Dar kartą apie subjektines teises : subjektinių teisių sampratos, jų santykio su objektine teise bei prigimties problemos

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Collection:
Mokslo publikacijos / Scientific publications
Document Type:
Straipsnis / Article
Language:
Lietuvių kalba / Lithuanian
Title:
Dar kartą apie subjektines teises : subjektinių teisių sampratos, jų santykio su objektine teise bei prigimties problemos
Alternative Title:
Once more about rights : problems of the conception of rights, their relation to law and their nature
In the Journal:
Jurisprudencija [Jurisprudence]. 2011, Nr. 18 (2), p. 561-574
Notes:
LDB Open.
Keywords:
LT
Interesas; Moralė; Objektinė teisė; Pozityvioji teisė; Prigimtinė teisė; Subjektinė teisė; Teisinis personalizmas; Valia
EN
Interest; Law; Legal personalism; Morals; Natural law; Positive law; Right; Will
Summary / Abstract:

LTStraipsnyje, taikant nepozityvistinę metodologiją, analizuojama subjektinės teisės prigimtis, pateikiama jos samprata, ryšys su objektine teise. Pabrėžiama, kad terminai „prigimtinės teisės“, „žmogaus teisės“ ir „pagrindinės bei bendriausios moralinės teisės“ yra sinonimai, o „prigimtinė teisė“, kaip ideali, siektina teisė, tėra kitas geros moralės pavadinimas. Gera moralė yra objektinės teisės šaltinis materialiąja prasme. Pabrėžiama, kad nei subjektinė, nei objektinė teisė negali egzistuoti ne visuomenėje ir be visuomenės, o todėl subjektinė teisė gali būti suprantama tik kaip objektinės teisės atspindima asmens laisvė. Straipsnyje daroma išvada, jog vieno asmens A teisę (nesvarbu, kaip ji bebūtų vadinama, pavyzdžiui, net laisvę) visuomet atitinka kito asmens B pareiga. Palaikoma intereso teorija, pagal kurią asmuo turi tokią subjektinę teisę, kuri užtikrina jo interesus (poreikius), bei teigiama, kad interesas (poreikis) yra subjektinės teisės grūdas, o techninis elementas, pasireiškiantis kaip pretenzija, laisvė ir pan., yra lukštas, kuris saugo pirmąjį [Iš leidinio]

ENThis article, while disclosing the conception of rights, their relation to law and their nature, presents the constructive criticism and motivated support of legal personalism, i. e. the original theory presented by prof. A. Vaišvila. This article presents the criticism of terms "positive law" and "natural law". It emphasizes that the term "natural rights," while historically very important and common, is rarely used of late. The primary reason for its fall from favor seems to be that it was used in too many different ways and therefore ceased to be useful. So, the author, while defending the indispensable relation between law and morals, offers the term "good morals" instead of "natural law" and also offers to refuse the usage of terms "positive law" and "natural law". This article represents the view that morality is the source of law. The author accepts a position asserting that the terms "human rights", "natural rights" and "fundamental moral rights" are synonymous. However, some institutional rights (for example, social rights) flow from statutes, but not morals. Rights, which are abilities of human beings, are only the reflection of law. There are no legal rights and no law without society and beyond society. Equally, there are no moral rights and no morality (and justice) without society and beyond society.Although this article discusses some models of rights (claim-right or right stricto sensu, liberty or privilege, power and immunity), i.e. technical expression of rights, it still presents the conclusion that A's right, even in the form of liberty, cannot be regarded independently of the duty(ies) on B that coexist with that right. The author analyses will (choice) and interest (benefit) theories interpreting the core of rights. Defenders of choice theories (H.L.A. Hart and the others) argue that a person has a right when others have duties which protect one of that person's choices. A central problem for choice theories is the rights of beings that cannot choose (e. g., animals and human babies). If rights necessarily protect an individual's choices then individuals who cannot choose cannot have rights. So the author rejects this theory. However, the author, as do other Lithuanian scientists, defends the interest (benefit) theory. Defenders of interest theories (J. Bentham and the others) argue that a person has a right when others have duties which protect one of that person's interests. Perhaps the central objection to interest theories is that there seem to be rights which are not in the interest of the right-holder. One might inherit some property which is literally more trouble than it is worth. So the author emphasizes that the interest (benefit) theory may be applied only with some reservation [From the publication]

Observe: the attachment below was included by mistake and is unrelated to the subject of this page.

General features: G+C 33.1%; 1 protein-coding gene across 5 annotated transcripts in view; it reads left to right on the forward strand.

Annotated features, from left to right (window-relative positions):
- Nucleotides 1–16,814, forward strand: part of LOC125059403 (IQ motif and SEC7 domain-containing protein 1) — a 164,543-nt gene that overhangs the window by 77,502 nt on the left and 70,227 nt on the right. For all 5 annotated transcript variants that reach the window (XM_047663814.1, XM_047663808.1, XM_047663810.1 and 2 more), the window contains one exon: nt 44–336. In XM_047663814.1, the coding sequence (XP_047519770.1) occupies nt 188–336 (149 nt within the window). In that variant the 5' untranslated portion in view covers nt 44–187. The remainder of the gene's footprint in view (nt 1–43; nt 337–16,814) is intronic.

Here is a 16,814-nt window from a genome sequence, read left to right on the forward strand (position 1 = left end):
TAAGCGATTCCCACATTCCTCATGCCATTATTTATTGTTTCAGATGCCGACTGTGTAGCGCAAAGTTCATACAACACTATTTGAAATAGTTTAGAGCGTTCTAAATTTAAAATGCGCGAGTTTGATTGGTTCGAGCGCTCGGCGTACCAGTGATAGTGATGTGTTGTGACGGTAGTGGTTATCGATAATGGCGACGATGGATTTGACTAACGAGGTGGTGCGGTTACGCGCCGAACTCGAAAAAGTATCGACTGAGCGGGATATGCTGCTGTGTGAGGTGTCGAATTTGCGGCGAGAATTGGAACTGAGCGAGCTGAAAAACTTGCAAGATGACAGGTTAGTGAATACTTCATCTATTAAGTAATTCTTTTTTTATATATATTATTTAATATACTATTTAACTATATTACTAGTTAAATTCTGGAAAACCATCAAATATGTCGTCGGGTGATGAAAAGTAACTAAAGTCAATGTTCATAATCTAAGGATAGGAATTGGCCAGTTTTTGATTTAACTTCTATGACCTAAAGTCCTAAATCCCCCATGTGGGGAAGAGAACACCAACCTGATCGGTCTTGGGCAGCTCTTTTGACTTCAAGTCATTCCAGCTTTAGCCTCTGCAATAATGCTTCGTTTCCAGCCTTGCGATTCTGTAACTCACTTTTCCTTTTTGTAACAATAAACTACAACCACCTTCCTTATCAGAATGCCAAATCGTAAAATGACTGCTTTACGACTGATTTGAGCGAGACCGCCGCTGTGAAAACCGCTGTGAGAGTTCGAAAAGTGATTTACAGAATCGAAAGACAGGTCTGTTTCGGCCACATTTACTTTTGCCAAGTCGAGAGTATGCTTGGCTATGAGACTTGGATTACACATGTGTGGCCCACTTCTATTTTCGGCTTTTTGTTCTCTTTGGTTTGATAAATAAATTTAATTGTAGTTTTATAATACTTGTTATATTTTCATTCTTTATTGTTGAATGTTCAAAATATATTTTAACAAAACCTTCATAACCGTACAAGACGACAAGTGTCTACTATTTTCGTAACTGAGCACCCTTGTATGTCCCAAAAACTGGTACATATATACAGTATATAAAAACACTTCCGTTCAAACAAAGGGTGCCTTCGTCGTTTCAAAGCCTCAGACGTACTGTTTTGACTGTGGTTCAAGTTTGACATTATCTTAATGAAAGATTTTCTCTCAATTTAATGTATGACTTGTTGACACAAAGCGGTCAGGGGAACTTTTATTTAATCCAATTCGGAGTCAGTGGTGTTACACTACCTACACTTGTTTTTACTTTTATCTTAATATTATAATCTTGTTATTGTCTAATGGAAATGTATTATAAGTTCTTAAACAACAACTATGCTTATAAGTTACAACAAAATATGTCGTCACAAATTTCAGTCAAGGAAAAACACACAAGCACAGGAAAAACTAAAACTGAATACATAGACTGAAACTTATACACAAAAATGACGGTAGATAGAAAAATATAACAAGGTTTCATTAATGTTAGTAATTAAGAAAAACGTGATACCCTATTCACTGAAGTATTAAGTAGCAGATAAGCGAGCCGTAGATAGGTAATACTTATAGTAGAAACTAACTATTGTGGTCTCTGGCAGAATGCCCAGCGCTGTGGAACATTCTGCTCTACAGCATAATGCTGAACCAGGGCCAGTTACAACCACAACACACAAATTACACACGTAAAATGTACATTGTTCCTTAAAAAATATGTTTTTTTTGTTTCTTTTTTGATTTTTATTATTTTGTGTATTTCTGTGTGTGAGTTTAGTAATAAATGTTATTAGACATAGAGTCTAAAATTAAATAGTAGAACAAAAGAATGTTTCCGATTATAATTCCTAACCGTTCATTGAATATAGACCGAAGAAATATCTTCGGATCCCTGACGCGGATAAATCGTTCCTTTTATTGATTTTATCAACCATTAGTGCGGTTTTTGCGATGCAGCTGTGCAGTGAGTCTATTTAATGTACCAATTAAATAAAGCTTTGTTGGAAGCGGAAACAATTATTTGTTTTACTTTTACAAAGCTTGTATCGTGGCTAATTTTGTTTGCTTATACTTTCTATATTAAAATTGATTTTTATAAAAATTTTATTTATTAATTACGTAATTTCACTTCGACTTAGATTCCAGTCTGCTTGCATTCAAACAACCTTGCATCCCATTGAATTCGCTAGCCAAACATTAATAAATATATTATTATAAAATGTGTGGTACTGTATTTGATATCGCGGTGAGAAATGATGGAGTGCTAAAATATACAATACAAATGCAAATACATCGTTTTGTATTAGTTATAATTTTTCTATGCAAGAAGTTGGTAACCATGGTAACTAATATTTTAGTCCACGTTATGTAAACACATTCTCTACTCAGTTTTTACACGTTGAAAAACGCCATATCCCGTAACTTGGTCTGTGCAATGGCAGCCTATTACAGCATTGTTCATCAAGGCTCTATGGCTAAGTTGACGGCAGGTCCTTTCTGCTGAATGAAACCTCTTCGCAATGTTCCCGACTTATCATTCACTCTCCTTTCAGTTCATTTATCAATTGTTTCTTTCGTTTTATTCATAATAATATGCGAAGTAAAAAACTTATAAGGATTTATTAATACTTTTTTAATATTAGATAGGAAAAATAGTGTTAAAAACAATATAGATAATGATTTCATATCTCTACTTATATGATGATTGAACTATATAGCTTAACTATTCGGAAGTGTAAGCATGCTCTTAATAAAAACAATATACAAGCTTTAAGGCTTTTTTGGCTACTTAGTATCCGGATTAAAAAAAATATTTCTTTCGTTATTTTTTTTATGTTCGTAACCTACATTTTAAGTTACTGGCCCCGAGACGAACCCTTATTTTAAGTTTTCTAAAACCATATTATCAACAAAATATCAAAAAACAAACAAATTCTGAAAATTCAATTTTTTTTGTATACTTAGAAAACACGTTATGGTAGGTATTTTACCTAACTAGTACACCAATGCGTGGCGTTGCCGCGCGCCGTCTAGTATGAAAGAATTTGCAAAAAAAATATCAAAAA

ISSN:
1392-6195, 2029-2058
Subject:
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https://www.lituanistika.lt/content/29392
Updated:
2018-12-17 12:59:13
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